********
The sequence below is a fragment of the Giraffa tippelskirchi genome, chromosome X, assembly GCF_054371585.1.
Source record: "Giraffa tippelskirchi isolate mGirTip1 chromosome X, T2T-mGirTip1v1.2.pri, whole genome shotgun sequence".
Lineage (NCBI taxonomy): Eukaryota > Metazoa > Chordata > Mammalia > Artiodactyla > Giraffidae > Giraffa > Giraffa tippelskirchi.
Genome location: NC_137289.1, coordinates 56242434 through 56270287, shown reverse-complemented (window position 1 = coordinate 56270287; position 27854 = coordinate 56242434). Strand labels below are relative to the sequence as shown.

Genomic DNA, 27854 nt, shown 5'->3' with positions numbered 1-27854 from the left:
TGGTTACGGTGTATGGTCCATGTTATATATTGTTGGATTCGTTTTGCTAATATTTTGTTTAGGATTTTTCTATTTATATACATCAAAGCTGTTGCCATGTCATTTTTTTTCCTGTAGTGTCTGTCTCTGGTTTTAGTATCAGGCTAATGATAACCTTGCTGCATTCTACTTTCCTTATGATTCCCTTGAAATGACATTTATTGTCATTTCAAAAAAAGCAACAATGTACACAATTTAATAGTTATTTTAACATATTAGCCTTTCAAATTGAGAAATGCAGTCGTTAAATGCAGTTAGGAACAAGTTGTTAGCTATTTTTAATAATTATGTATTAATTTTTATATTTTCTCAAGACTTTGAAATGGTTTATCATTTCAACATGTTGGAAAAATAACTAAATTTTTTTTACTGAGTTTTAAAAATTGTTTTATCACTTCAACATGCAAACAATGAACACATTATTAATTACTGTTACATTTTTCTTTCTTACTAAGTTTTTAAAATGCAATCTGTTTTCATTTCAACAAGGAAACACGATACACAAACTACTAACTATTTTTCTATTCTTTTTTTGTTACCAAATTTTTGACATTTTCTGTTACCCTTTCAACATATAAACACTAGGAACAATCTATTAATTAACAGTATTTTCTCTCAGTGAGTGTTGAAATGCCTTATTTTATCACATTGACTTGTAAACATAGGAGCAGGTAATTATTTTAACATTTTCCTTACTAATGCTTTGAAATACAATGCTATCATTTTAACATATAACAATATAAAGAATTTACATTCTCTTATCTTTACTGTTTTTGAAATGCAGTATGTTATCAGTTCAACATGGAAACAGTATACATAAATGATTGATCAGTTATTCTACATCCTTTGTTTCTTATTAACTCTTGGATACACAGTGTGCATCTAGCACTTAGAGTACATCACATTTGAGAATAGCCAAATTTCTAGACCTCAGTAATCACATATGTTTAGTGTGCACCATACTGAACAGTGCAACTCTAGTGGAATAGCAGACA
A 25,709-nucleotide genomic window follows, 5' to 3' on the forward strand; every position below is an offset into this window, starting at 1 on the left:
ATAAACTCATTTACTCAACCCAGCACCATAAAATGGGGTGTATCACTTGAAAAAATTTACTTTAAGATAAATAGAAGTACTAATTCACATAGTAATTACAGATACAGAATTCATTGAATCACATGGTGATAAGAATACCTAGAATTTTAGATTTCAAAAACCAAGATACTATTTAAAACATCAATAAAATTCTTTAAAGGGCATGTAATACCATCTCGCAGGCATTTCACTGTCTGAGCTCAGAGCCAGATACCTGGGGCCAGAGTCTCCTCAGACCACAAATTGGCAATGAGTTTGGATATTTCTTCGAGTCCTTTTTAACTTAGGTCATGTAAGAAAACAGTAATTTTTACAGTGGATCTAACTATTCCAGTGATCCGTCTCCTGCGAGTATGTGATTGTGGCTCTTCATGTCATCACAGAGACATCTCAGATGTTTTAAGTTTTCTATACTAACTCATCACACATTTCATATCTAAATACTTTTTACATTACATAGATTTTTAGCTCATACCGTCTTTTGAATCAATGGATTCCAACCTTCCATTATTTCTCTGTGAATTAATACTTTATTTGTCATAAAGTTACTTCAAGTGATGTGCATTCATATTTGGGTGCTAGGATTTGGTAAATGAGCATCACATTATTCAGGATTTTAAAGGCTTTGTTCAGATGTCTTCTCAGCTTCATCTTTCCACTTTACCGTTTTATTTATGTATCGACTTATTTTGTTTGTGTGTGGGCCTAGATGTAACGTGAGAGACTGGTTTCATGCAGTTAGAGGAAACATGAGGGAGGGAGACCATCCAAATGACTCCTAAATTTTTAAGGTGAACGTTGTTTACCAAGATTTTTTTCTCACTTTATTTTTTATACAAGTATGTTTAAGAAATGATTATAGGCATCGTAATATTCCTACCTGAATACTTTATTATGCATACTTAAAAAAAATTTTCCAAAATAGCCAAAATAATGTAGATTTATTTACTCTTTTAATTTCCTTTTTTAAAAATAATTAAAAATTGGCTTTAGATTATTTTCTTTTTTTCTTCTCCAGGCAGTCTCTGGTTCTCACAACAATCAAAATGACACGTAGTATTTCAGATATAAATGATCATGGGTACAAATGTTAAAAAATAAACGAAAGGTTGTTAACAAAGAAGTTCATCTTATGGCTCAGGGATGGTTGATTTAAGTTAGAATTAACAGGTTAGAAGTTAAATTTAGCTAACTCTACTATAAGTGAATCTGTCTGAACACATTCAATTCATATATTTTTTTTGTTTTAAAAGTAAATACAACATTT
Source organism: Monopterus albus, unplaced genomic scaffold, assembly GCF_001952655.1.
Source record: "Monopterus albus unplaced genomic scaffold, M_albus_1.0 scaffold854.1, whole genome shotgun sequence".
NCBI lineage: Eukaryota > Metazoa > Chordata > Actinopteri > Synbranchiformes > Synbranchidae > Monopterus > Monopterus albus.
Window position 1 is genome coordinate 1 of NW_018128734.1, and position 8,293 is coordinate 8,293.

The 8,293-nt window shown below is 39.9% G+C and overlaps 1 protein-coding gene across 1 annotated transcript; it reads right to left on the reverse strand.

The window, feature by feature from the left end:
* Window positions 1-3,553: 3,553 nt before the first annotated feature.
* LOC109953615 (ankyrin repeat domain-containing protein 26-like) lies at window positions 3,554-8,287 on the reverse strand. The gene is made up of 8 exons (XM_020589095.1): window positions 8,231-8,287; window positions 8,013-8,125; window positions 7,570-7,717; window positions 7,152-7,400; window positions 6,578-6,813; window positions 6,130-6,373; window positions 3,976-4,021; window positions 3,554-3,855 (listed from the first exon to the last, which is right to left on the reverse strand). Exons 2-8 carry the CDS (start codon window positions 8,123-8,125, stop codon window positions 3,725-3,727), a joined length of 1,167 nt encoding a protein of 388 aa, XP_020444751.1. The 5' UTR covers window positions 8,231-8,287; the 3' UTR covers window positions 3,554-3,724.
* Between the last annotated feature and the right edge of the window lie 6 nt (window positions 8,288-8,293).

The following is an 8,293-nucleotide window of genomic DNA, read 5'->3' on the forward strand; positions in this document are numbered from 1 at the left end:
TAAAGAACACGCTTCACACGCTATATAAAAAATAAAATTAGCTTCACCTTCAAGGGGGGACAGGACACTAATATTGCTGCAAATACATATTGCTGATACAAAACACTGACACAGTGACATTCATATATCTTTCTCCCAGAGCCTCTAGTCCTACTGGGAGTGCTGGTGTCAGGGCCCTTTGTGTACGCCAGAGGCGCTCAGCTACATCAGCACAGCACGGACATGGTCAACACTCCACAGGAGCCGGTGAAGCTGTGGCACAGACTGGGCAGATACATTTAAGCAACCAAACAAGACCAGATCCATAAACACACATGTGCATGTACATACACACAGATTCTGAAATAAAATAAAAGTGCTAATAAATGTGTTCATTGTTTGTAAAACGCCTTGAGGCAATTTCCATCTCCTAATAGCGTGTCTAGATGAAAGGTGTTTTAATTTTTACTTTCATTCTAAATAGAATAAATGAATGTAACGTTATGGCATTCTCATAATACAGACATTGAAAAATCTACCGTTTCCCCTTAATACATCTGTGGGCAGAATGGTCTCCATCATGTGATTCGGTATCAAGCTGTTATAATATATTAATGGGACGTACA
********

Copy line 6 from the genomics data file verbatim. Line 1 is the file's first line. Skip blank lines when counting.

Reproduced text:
TGGTTACGGTGTATGGTCCATGTTATATATTGTTGGATTCGTTTTGCTAATATTTTGTTTAGGATTTTTCTATTTATATACATCAAAGCTGTTGCCATGTCATTTTTTTTCCTGTAGTGTCTGTCTCTGGTTTTAGTATCAGGCTAATGATAACCTTGCTGCATTCTACTTTCCTTATGATTCCCTTGAAATGACATTTATTGTCATTTCAAAAAAAGCAACAATGTACACAATTTAATAGTTATTTTAACATATTAGCCTTTCAAATTGAGAAATGCAGTCGTTAAATGCAGTTAGGAACAAGTTGTTAGCTATTTTTAATAATTATGTATTAATTTTTATATTTTCTCAAGACTTTGAAATGGTTTATCATTTCAACATGTTGGAAAAATAACTAAATTTTTTTTACTGAGTTTTAAAAATTGTTTTATCACTTCAACATGCAAACAATGAACACATTATTAATTACTGTTACATTTTTCTTTCTTACTAAGTTTTTAAAATGCAATCTGTTTTCATTTCAACAAGGAAACACGATACACAAACTACTAACTATTTTTCTATTCTTTTTTTGTTACCAAATTTTTGACATTTTCTGTTACCCTTTCAACATATAAACACTAGGAACAATCTATTAATTAACAGTATTTTCTCTCAGTGAGTGTTGAAATGCCTTATTTTATCACATTGACTTGTAAACATAGGAGCAGGTAATTATTTTAACATTTTCCTTACTAATGCTTTGAAATACAATGCTATCATTTTAACATATAACAATATAAAGAATTTACATTCTCTTATCTTTACTGTTTTTGAAATGCAGTATGTTATCAGTTCAACATGGAAACAGTATACATAAATGATTGATCAGTTATTCTACATCCTTTGTTTCTTATTAACTCTTGGATACACAGTGTGCATCTAGCACTTAGAGTACATCACATTTGAGAATAGCCAAATTTCTAGACCTCAGTAATCACATATGTTTAGTGTGCACCATACTGAACAGTGCAACTCTAGTGGAATAGCAGACA